Why we still need to demand #BringThemHere

| February 14, 2018 | Reply


In recent weeks, there has been discussion about using the demand “Bring Them Here” in regard to the asylum seekers and refugees on Manus and Nauru.

Partly that stems from the fact that Manus refugees in particular (including Behrouz Boochani) raised the slogan “Let Them Go” during the Manus siege, both because understandably some people do not want to come to Australia, but mostly because for some of them “Let Them Go” was seen to be a more achievable demand, that is, there was an acceptance that Australia was never going to bring them here.

In subsequent discussions, Behrouz, and others on Manus, have indicated that “Let them Go” was an immediate demand in response to the emergency situation of the Manus siege. They recognise the need to ensure that Australia’s responsibility for the refugees and asylum seekers is not forgotten, and do not object to the movement using the demand now the siege is over. Some think a combination of “Let Them Go, Bring Them Here” better fits the current Manus situation and New Zealand’s limited offer to take 150 refugees a year and the possibility of individuals finding a third country.

The refugee movement in Australia needs to raise the demands that best fit with its task to both free the people on Manus and Nauru and change the offshore detention policy of the Australian government to ensure that any asylum seekers who arrive in Australia get the protection they need, in Australia.

Both Turnbull and any incoming Labor government need to know that the movement will not settle for anything less. To “Let Them Go” to a third country that is not Australia would mean surrendering to the idea that the Australian government can maintain offshore detention and deny protection to those who arrive and seek protection in Australia.

Why we still need to demand #BringThemHere

The demand to “Bring Them Here”, for the refugees and asylum seekers on Nauru and Manus Island to be brought to Australia, has been a central demand of the refugee rights movement.

We believe the demand remains central. The refugee rights campaign has insisted that the asylum seekers and refugees on Manus and Nauru are Australia’s responsibility. Despite the government’s denials and claims that they are now PNG and Nauru’s responsibility, they remain under the Australian government’s control.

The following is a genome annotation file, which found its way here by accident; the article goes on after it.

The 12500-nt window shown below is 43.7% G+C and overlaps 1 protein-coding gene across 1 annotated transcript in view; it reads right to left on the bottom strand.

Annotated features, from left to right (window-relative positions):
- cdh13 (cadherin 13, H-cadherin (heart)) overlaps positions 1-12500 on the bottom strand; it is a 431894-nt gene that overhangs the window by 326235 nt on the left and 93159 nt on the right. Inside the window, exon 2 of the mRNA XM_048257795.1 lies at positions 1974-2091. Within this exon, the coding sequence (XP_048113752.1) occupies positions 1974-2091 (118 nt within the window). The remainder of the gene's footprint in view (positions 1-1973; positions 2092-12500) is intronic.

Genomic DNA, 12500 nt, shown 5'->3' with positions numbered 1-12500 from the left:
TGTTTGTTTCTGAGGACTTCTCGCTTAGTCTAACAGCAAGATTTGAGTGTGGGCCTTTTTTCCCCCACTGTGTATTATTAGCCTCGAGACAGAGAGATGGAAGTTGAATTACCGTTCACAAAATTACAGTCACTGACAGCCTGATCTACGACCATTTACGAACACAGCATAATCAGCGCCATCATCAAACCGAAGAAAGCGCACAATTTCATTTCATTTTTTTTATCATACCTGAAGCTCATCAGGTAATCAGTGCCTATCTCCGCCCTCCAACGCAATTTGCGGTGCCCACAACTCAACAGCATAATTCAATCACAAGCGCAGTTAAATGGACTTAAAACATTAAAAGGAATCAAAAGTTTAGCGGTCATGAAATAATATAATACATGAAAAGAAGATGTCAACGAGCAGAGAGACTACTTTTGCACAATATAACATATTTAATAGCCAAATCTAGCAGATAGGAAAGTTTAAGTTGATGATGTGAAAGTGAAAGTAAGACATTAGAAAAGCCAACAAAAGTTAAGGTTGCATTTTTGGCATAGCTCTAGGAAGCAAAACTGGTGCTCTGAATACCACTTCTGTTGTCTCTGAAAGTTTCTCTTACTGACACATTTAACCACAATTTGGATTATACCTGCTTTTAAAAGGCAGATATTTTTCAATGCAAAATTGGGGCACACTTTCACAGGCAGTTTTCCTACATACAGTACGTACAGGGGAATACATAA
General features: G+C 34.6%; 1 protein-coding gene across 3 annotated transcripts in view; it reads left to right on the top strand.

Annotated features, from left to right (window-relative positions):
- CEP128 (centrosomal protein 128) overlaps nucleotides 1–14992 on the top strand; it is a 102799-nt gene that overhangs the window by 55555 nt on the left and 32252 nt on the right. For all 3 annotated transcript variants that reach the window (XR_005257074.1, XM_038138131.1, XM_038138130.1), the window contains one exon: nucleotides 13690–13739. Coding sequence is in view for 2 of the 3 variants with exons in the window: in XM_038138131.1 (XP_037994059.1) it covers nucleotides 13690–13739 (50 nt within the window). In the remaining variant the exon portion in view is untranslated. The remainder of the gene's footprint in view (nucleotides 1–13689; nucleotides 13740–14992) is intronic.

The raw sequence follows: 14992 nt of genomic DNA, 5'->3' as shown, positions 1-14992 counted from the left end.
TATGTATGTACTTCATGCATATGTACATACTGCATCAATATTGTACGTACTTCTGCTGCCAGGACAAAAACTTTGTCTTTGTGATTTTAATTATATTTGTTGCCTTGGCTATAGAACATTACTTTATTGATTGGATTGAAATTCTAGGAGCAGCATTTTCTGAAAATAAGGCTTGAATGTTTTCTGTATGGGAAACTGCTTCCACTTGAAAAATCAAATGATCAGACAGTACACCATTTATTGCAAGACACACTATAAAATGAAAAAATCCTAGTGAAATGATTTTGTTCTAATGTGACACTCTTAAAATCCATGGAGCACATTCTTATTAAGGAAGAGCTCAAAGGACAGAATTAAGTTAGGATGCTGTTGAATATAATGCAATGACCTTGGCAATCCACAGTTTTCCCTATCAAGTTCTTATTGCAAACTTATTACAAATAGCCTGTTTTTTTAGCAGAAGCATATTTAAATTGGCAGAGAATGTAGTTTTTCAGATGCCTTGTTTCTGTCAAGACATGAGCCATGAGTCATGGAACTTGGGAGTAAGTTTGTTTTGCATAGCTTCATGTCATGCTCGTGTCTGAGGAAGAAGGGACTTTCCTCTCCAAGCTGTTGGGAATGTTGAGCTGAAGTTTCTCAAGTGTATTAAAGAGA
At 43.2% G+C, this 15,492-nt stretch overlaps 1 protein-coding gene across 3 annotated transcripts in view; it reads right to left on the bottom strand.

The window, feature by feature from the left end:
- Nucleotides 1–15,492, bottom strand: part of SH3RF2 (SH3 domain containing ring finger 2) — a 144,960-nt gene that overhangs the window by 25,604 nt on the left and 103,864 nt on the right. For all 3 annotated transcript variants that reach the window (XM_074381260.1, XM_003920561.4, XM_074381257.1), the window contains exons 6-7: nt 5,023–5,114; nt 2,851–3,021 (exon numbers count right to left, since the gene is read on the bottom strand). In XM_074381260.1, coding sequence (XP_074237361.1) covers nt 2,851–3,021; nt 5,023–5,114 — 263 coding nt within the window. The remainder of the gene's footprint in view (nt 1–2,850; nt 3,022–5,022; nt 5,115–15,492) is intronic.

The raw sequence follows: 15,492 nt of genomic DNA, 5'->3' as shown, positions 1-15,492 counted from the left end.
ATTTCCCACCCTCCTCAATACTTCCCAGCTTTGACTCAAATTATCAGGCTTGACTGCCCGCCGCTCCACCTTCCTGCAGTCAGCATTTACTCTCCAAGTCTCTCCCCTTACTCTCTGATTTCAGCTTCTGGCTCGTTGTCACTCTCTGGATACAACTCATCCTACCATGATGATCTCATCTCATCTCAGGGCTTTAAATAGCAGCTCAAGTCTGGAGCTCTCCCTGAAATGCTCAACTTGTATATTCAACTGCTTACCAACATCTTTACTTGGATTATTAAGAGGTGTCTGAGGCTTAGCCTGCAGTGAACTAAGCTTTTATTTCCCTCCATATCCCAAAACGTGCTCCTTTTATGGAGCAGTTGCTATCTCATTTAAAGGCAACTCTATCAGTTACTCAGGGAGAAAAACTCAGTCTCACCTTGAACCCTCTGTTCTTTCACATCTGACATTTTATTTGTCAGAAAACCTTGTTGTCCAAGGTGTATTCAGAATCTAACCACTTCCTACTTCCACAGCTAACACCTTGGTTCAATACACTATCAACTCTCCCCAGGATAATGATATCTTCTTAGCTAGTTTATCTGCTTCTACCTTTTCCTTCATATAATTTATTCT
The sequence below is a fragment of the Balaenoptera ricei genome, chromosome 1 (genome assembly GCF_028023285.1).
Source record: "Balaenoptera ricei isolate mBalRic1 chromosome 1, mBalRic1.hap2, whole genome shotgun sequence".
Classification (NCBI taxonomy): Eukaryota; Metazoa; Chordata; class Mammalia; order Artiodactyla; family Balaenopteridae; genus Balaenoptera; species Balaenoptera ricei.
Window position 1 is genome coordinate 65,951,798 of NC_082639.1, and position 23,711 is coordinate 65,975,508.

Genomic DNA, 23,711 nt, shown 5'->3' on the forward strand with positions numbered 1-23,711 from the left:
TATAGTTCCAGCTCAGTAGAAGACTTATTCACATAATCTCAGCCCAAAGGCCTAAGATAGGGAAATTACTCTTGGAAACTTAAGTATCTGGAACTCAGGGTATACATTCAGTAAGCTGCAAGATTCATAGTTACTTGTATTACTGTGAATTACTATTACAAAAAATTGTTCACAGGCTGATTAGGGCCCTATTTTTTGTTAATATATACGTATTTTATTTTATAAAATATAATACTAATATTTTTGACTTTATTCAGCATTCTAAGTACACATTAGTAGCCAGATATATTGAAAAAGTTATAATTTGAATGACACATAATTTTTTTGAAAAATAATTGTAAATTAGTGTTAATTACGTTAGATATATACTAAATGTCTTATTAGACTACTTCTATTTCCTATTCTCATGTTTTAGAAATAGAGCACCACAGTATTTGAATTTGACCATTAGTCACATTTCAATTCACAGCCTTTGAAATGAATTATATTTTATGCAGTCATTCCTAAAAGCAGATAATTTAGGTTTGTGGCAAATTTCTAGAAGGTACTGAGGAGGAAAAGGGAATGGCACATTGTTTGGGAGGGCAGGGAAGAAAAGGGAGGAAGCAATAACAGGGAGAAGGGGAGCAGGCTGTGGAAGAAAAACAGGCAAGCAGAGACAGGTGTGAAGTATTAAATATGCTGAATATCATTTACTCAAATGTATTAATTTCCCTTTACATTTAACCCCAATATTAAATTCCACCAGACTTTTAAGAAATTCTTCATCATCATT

From within Australia, the main focus of the pressure that the movement can apply is on the Australian government. Our demands must be directed on them to solve the crisis that they have created on Manus and Nauru. “Let Them Go” as an alternative to “Bring Them Here” does not have the same clarity, or leverage against the government.

“Let them Go”, contrasted to “Bring Them Here”, would mean that the movement actually accepts the injustice of the expulsion of asylum seekers offshore and would accept an outcome that does not require Australia to recognise its responsibility to protect asylum seekers, as long as they get safety somewhere else.

And there is no safe, third country to “let them go” to. The Australian government has been seeking third country resettlement deals for over four years. Other than the US, New Zealand is the only country that has offered to take the refugees—and they are only offering to take 150 people. Most countries have refused to accept the refugees, who are widely seen as Australia’s responsibility. The US deal is capped at 1250 places, and just 230 have been accepted for resettlement more than a year after it began. Another 1600 people are still on Manus and Nauru, and hundreds more in Australia as part of the Let Them Stay group. This means that, at a minimum, hundreds have no prospect of resettlement. Iranians, the largest nationality group on the islands, are now subject to delayed resettlement (if not an outright ban) in the US under Trump’s refugee restrictions, as are Somali and Syrian refugees.

All the refugees and asylum seekers on Manus and Nauru need to be evacuated as soon as possible, as it is not safe for them on either Nauru or PNG. If this is to happen, Australia is the only place they can go in the short term. On that basis, the wider refugee sector demanding third country resettlement have supported the “Bring Them Here” demand as an immediate step. Once in Australia, refugees and asylum seekers who so chose, could apply for third country resettlement from within Australia, while the fight for permanent protection continued in Australia.

For almost five years the Australian government has held refugees and asylum seekers on Manus Island and Nauru. We have to keep the pressure squarely on them to end offshore detention.

The right of asylum seekers to cross the border, to be welcomed and gain protection in Australia, is at the heart of the campaign. Without that, a form of Fortress Australia will survive.

The immediate demand about Manus and Nauru is linked to the long-term goals of the refugee campaign for a humanitarian policy where everyone, including boat arrivals, are provided with the protection they need in Australia.

The only way to do that is to continue to demand that the Australian government “Bring Them Here”.

Refugee Action Coalition Sydney

Category: Statements

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